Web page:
Experiences of racism vary from blatant racist slurs, like the ‘N word’ to more ‘minor’ incidents that are known as ‘microaggressions’. These are the everyday verbal or non-verbal incidents or comments, whether intentional or unintentional, which communicate negative messages to people based on their race.

Sometimes microaggressions are compared to paper cuts. They may seem a small thing to the person who dished it out – but to the person receiving the ‘paper cut’, it hurts like hell!

Incidents may manifest in a number of ways, such as not really listening to the views of a black tenant at a meeting; giving more attention to a pupil that reminds you of yourself; recommending someone for a junior brief who you feel more at ease with; or creating a chambers where a person of colour feels that she has to assimilate in order to be accepted as part of the team.

What can we do about it?

In the short term, there are things that we can do when we experience incidents of racism. We can directly address them, if we feel confident enough to do so. I might ask: ‘What do you mean by that comment?’ We can speak to another colleague in chambers for support or to the person responsible for equality issues in chambers.

But that’s the thing. Microaggressions may not feel like a big deal to the person handing out the treatment. The person bringing the complaint may then be thought of as the one creating the problem by making too much fuss. There is little awareness of issues of racism amongst us – so a person bringing a complaint may have to try and prove that the incident was a racist one. This is particularly problematic if a junior member of chambers is bringing up the issue.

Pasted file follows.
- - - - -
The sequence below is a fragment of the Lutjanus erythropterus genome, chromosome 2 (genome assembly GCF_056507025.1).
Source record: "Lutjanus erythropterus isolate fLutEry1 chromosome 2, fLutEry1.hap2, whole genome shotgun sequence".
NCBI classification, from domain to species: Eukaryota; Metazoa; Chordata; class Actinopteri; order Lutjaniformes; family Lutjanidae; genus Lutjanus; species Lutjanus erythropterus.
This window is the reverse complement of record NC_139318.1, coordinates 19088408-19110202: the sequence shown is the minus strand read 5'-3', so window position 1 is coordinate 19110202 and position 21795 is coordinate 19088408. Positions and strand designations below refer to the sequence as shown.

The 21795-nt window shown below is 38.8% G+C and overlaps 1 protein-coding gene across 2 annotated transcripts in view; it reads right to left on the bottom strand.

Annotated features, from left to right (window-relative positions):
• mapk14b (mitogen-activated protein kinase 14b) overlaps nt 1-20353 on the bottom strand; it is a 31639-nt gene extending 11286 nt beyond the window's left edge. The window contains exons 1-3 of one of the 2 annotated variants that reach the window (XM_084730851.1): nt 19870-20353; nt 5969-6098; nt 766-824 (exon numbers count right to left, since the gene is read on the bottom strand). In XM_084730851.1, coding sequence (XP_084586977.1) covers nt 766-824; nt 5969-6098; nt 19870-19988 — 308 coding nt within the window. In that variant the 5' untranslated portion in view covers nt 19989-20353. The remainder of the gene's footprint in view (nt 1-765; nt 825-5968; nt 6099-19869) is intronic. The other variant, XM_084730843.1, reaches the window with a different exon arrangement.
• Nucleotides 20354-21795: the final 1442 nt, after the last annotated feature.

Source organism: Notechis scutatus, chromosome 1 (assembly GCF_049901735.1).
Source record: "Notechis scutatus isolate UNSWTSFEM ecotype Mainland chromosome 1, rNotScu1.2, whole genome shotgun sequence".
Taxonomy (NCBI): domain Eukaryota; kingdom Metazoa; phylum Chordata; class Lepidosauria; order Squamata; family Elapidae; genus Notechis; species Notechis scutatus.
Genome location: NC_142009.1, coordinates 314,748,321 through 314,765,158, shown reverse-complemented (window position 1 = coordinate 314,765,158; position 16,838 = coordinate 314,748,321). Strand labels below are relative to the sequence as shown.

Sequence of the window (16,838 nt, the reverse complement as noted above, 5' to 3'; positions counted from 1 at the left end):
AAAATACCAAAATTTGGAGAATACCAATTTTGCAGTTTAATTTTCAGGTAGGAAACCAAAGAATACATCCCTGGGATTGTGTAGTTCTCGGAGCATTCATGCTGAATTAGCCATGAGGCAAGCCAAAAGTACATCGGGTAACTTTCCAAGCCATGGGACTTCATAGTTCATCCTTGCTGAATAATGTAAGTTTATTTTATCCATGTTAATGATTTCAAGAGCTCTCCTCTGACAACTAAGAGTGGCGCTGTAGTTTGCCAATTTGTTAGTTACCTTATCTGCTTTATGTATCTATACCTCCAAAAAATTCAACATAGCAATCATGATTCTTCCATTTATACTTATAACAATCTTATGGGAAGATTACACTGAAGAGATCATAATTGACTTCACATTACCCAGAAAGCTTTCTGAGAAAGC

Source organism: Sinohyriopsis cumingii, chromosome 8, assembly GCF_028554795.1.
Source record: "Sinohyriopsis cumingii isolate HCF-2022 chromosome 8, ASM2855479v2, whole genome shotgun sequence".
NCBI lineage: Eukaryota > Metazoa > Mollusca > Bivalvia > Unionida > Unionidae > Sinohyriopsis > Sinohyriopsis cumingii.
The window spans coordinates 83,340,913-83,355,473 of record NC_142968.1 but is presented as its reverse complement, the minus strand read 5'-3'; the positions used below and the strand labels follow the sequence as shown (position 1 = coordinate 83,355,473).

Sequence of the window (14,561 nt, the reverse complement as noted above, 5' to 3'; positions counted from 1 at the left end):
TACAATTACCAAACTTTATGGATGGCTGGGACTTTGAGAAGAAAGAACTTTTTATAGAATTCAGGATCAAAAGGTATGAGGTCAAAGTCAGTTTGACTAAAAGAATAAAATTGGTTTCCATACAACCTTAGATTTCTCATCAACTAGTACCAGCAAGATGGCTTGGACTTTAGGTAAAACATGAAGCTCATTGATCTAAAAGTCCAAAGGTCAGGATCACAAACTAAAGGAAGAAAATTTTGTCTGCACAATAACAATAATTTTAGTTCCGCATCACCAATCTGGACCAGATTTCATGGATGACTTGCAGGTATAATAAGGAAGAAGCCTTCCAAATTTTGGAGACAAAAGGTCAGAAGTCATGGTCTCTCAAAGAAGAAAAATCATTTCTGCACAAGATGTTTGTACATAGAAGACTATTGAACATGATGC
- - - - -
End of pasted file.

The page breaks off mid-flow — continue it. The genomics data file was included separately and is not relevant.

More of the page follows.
Mostly, when we look at these issues, we look at how we can ‘fix’ the problem. We look at our recruitment procedures, the representation amongst us. But do these policies really lead to a change in organisational culture and in an individual’s behaviour?

A recent report from the Bar Standards Board (BSB) suggests not. In March 2018, the BSB published Heads Above the Parapet a report of an event that considered how to improve race equality at the Bar, where it acknowledged that there are deep issues with diversity and inclusion at the Bar. The BSB has set up a race taskforce to address these issues.

My chambers, One Pump Court, have been considering how we can change our culture to confront systems of oppression that continue amongst us – not just in relation to race, but also all other social groups – such as gender, sexuality, age and physical and mental abilities.

We have agreed that all members of chambers are required to undertake anti-oppression training. We are also creating a space for regular facilitated sessions for those that want to continue with these discussions. The aim is to help educate us and support us, without judgment, so that we can bring the change we need.

In other jurisdictions, anti-oppression training is already compulsory for lawyers – for example it is required in the New York State Bar and Law Society of Ontario. My hope is that we can establish the same approach and work across the differences we all bring to the Bar, to help us all take more positive steps to help address these issues amongst us.


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Raggi Kotak

Raggi Kotak is an immigration and public law practitioner at One Pump Court Chambers. She trains in process work, a facilitation method for conflict and change, in which she specialises in issues related to power and oppression.